Technically speaking, the changes are far less dramatic. Engine manufacturers will have a little more leeway, and Honda joins Chevrolet with the twin-turbo. Aero kits designed to provide some differentiation are still a year away, meaning the cars will still elicit the same complaints that they’re ugly, uninteresting and worst of all identical. (Talk about your enduring traditions.)

Then, we come to the drivers.

Montoya’s move is the most interesting. The 38-year-old Colombian won the 1999 CART title and 2000 Indianapolis and set off on an odyssey that included seven wins in Formula One and two in Sprint Cup. He came back grayer and wiser, fitter than in his NASCAR days, and he concedes he still has a lot to learn about driving these cars.

With Montoya, three-time runner-up Will Power and three-time Indy winner Helio Castroneves together full time, Team Penske would be a disappointment if it didn’t contend every weekend.

Kanaan, who won Indy last year, has a fresh start with Chip Ganassi and teamed with three-time and defending champion Scott Dixon. Targeted as a teammate of old pal Dario Franchitti, the 2004 champion instead became Franchitti’s replacement when the four-time champion and three-time Indy winner was forced to retire. The dynamic has changed and the engines too — from Honda to Chevrolet — but the fact remains, Ganassi is good at winning titles. The team owns six of the past seven.

Kanaan’s move opened up a spot for Bourdais to get back on the path that took him to consecutive Champ Car titles from 2004-’07. Bourdais, side-tracked by an ill-fated Formula One try, managed three street-course podiums with underdog Dragon Racing last year and has become the focus at KVSH. The team has shown it can win. Battle for a title? That’s another question.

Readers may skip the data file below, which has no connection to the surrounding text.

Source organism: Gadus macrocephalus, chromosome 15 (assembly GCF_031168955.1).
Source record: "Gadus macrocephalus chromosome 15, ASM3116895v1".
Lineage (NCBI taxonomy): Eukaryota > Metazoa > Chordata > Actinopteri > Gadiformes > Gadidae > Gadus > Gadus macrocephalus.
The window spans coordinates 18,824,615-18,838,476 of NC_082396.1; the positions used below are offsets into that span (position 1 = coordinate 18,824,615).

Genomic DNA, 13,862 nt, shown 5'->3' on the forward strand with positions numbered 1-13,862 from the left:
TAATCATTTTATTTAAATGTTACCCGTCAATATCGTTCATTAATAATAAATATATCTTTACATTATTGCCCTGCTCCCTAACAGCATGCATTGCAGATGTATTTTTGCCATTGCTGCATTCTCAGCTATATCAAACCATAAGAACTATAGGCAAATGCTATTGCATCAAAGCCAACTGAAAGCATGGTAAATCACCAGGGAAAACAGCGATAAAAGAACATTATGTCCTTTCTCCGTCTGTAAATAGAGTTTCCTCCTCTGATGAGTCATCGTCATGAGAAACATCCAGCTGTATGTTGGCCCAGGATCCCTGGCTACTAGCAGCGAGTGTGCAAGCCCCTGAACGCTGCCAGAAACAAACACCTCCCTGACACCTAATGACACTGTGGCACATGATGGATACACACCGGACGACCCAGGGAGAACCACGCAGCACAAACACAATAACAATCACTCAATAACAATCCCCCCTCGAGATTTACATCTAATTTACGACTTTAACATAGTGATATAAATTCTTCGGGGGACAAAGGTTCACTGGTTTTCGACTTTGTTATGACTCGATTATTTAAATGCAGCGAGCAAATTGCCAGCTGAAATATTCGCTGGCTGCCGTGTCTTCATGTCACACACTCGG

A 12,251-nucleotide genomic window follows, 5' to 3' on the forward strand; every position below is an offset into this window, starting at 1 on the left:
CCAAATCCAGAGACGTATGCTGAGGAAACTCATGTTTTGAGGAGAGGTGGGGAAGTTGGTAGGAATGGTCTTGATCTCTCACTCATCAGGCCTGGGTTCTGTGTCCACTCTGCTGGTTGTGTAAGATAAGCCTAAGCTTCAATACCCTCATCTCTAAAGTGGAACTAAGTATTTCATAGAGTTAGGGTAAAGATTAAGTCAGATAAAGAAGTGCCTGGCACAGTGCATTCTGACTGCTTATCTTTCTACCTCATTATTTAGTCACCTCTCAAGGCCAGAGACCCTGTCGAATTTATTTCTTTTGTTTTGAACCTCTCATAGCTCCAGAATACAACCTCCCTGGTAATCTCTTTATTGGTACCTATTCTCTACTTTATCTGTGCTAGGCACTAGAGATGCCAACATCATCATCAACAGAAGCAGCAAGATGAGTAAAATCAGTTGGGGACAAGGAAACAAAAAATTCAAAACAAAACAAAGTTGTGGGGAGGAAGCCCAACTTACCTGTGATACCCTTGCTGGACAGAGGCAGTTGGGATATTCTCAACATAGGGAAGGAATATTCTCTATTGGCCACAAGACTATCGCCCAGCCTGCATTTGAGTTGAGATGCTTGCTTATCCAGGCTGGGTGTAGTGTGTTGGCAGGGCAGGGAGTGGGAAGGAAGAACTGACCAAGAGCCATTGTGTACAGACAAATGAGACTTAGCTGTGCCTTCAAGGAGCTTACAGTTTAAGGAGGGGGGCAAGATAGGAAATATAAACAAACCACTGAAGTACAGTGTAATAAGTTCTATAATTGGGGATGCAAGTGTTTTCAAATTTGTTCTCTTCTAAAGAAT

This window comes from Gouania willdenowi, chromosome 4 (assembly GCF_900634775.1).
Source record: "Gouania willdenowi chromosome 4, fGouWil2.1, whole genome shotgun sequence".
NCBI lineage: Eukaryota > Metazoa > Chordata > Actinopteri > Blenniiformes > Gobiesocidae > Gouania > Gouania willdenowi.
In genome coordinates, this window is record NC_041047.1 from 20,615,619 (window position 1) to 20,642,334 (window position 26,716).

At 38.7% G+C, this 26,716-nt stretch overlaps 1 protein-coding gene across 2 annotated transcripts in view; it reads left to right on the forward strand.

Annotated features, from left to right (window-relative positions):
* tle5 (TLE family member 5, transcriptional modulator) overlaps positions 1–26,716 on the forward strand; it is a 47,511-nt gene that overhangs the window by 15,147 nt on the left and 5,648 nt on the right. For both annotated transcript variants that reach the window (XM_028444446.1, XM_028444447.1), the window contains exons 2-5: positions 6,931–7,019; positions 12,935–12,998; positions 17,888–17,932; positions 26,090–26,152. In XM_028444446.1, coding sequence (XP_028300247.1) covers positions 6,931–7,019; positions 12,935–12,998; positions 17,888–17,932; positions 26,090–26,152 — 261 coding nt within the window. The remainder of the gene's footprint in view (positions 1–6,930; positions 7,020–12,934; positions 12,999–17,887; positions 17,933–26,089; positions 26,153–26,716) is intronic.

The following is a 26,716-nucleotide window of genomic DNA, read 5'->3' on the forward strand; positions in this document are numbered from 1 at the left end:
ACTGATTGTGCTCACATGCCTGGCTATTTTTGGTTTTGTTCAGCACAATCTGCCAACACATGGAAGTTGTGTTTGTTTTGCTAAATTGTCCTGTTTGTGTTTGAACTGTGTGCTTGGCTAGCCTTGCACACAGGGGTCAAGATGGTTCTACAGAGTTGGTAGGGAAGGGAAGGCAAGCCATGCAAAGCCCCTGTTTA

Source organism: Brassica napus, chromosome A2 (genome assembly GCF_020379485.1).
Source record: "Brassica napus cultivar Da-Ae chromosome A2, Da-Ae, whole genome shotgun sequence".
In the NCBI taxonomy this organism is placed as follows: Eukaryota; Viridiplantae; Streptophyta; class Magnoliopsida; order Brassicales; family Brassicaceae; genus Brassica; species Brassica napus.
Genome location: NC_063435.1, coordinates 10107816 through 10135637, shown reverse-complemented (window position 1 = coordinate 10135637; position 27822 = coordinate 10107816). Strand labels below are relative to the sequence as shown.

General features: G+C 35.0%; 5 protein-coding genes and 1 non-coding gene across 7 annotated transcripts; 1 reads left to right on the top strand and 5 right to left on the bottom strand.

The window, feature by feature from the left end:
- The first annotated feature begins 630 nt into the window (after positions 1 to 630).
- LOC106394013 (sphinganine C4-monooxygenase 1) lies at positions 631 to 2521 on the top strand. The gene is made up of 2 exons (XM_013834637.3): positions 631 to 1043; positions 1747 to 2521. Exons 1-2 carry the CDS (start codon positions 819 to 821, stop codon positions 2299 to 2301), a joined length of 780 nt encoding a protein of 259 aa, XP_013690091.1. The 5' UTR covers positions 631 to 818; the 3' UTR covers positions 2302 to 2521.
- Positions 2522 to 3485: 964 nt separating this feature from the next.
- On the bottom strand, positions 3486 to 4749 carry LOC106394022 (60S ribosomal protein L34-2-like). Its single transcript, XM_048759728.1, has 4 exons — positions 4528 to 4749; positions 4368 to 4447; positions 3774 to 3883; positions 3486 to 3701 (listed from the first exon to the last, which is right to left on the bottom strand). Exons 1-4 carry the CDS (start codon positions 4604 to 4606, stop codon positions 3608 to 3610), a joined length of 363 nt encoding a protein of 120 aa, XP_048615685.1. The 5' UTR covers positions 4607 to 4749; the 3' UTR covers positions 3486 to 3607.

Simon Pagenaud and Takuma Sato both celebrated maiden IndyCar victories last season. Whether they continue to climb or simply stall is the biggest question facing both. Same for Josef Newgarden and for Ed Carpenter’s team, which will take the unique approach of having Carpenter drive the ovals and Mike Conway the road and street courses. 

Andretti Autosport looks similar on the surface, with 2012 champion Ryan Hunter-Reay looking to rebound, James Hinchcliffe hoping to keep the good of 2013 while eliminating the bad, the young Andretti intending to build on a career-best fifth-place season and fearless Colombian Carlos Munoz eager to break out as a rookie.

Most intriguing would be if Andretti were to reach his potential. As much as it’d be fun to see him in a weekly wheel-to-wheel rivalry with Rahal, two victories in eight years for Marco and one in six for Graham are hardly the numbers that scream, “look at us” for two Americans racing cars like their fathers drove in an American-based series. Not in a good way, anyway.

So another season opens this weekend, the 19th since IndyCar launched as the Indy Racing League and the seventh since the contentious open-wheel split ended.

As always it starts with plenty of questions, and it has five months and 18 races for the answers to develop.